Turnbull Scrambles for Critical Support From Independents in Close Election

Vote counting was still underway from the July 2 ballot, but Prime Minister Malcolm Turnbull said his conservative Liberal Party-led coalition had secured a victory, and that opposition leader Bill Shorten had called him earlier to congratulate him on being re-elected.

The Coalition is confident it will win the 76 seats required to form a majority government and could win 77 seats if the counting of postal and absentee votes continues to trend its way.

In scenes reminiscent of the 2010 federal election where balance of power negotiations extended for 17 days, none of the major parties won a clear majority in the House of Representatives on election night.

The latest projections by the Australian Broadcasting Corporation shifted two seats into the government's column, giving Turnbull's Liberal-National coalition 70 out of 150 lower house seats, and the centre-left Labor opposition 67.

Lacking a strong mandate, whoever leads Australia could be hamstrung in efforts to revitalize the world's 12th-largest economy.

Standard and Poor's cut Australia's credit rating outlook to negative from stable on Thursday, threatening a downgrade of its coveted triple A status, over fears.

When Prime Minister Malcolm Turnbull sat down for a Greek coffee with the Liberals' victorious Julia Banks in the Melbourne seat of Chisholm, his slopped coffee was greeted with a cheer.

While the Coalition is now leading the election count, 73 seats to Labor's 68, a few thousand postal votes across about five remaining "too close to call" seats will be the decider.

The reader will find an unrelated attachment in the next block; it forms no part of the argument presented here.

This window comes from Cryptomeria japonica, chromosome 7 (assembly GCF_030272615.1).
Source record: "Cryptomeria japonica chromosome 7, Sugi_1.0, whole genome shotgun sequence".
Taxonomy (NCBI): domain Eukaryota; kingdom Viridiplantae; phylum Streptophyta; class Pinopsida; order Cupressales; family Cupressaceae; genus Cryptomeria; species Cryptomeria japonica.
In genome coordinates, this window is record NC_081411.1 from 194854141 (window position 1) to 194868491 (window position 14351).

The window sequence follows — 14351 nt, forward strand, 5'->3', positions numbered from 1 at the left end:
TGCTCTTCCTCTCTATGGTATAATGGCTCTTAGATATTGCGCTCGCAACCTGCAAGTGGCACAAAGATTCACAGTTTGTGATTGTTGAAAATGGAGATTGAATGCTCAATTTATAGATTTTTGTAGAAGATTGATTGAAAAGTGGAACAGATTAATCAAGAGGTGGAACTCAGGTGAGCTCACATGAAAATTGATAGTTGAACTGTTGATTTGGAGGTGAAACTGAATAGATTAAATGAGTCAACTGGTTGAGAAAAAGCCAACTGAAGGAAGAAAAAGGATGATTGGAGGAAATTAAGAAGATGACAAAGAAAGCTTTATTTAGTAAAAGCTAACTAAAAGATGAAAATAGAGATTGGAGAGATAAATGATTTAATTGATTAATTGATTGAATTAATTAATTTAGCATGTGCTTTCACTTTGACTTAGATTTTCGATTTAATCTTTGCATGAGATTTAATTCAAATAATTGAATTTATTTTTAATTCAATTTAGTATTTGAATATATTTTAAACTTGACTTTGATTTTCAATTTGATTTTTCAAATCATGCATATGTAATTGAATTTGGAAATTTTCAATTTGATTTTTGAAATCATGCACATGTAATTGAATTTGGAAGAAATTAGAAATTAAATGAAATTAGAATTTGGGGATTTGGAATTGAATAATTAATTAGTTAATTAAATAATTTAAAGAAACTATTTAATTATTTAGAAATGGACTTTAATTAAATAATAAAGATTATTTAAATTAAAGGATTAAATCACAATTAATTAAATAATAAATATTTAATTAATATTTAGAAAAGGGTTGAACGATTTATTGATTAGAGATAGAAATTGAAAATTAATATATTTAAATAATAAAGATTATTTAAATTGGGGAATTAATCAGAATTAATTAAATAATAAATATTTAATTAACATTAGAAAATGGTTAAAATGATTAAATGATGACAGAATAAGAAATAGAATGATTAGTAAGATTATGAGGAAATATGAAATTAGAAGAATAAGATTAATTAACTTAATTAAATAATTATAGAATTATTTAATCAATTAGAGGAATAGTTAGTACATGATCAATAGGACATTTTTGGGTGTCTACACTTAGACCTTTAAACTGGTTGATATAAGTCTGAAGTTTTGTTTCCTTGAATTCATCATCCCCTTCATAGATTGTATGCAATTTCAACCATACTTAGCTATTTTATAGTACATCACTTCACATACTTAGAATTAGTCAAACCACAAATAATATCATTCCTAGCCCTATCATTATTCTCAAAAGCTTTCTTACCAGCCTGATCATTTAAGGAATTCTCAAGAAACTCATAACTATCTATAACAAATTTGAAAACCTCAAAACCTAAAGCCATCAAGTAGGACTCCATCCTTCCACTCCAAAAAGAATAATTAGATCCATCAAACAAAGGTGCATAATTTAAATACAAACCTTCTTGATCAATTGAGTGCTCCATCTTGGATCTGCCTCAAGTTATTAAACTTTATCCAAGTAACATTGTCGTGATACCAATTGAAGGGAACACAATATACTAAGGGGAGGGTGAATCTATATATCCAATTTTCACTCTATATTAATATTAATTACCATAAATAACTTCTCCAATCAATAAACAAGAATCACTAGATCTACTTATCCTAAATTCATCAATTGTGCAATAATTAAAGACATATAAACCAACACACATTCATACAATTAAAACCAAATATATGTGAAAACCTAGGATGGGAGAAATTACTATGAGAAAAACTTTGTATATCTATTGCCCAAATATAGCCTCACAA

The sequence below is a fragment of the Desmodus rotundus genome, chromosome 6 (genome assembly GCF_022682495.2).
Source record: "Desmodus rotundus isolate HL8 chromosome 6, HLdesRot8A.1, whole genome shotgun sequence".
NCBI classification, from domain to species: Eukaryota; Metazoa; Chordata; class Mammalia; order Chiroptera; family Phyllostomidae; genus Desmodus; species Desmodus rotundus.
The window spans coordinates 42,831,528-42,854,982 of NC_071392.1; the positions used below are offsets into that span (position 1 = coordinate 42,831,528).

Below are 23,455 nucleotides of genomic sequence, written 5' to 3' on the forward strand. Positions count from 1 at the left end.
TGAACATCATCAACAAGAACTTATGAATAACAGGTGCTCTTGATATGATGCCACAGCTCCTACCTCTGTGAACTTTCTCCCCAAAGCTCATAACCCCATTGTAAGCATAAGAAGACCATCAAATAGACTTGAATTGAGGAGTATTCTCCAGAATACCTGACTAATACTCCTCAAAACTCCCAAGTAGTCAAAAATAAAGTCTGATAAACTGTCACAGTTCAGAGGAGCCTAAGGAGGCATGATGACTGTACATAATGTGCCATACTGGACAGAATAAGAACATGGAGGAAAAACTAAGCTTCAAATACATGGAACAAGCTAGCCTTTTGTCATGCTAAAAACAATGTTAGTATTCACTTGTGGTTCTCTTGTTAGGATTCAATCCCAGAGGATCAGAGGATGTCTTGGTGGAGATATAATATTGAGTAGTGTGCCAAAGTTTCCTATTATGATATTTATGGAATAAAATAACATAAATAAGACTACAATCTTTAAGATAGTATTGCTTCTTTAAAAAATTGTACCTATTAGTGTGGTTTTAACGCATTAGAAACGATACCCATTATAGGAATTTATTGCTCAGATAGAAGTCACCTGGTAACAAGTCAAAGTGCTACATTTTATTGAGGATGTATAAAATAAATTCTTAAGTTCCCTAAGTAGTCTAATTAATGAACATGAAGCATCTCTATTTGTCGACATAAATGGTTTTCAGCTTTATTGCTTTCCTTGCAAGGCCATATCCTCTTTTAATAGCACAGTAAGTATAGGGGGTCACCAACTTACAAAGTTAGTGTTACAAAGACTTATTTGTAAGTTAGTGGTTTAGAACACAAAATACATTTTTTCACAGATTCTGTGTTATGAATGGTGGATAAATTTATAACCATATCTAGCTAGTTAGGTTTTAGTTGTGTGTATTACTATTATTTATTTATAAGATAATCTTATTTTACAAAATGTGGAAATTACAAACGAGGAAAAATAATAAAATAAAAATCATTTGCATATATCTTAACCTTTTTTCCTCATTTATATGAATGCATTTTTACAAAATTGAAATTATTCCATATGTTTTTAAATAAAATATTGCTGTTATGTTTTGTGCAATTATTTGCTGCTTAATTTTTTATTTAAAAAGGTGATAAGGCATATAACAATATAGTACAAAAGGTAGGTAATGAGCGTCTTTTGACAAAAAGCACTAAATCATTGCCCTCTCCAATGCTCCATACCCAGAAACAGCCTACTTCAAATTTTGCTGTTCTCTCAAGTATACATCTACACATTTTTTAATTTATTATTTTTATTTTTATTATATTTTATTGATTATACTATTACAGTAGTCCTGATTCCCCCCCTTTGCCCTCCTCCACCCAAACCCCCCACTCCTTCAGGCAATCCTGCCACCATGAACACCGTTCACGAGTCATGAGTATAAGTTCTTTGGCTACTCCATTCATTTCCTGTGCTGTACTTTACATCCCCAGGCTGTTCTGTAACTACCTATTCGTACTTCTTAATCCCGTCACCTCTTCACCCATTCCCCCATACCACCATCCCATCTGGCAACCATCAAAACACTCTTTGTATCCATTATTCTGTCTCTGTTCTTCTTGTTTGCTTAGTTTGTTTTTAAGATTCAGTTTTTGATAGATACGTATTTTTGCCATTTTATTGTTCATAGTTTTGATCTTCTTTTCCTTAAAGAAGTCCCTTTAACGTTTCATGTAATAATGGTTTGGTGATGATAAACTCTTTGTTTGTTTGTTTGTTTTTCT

Both the two other independents, Tony Windsor and Rob Oakeshott, who backed the Gillard Government, retired at the 2013 election and failed in their bids to return to parliament at last weekend's election.

"It's likely in coming days that the Liberals will scrape over the line but the combination of a PM with no authority, a government with no direction and a Liberal Party at war with itself, will see Australians back at the polls within the year", Shorten told a party gathering in Canberra.

The Australian dollar fell half a United States cent after S&P's announcement, which cited concerns the coalition government would be hampered in its plans to return to Budget surplus as it struggles to form a majority government. Another seven seats were in doubt.

"It's something we should celebrate and not take for granted", Mr Turnbull said.

Those who backed Mr Turnbull are surely now wondering why they went to all that bother to lose a dozen seats or more.

Katter's backing means he would get behind the government on budget matters and on votes of no confidence.

Labor's Leisa Neaton is less than 180 votes ahead of sitting Coalition MP Michelle Landry with 82.3% counted.

"That is why we have been able to maintain our position, which has been remarkable", he said.

"We will be campaign-ready from this day onwards", he said.

"So, for those that want to cause maximum mayhem in the parliament we won't be part of that", said Xenophon.

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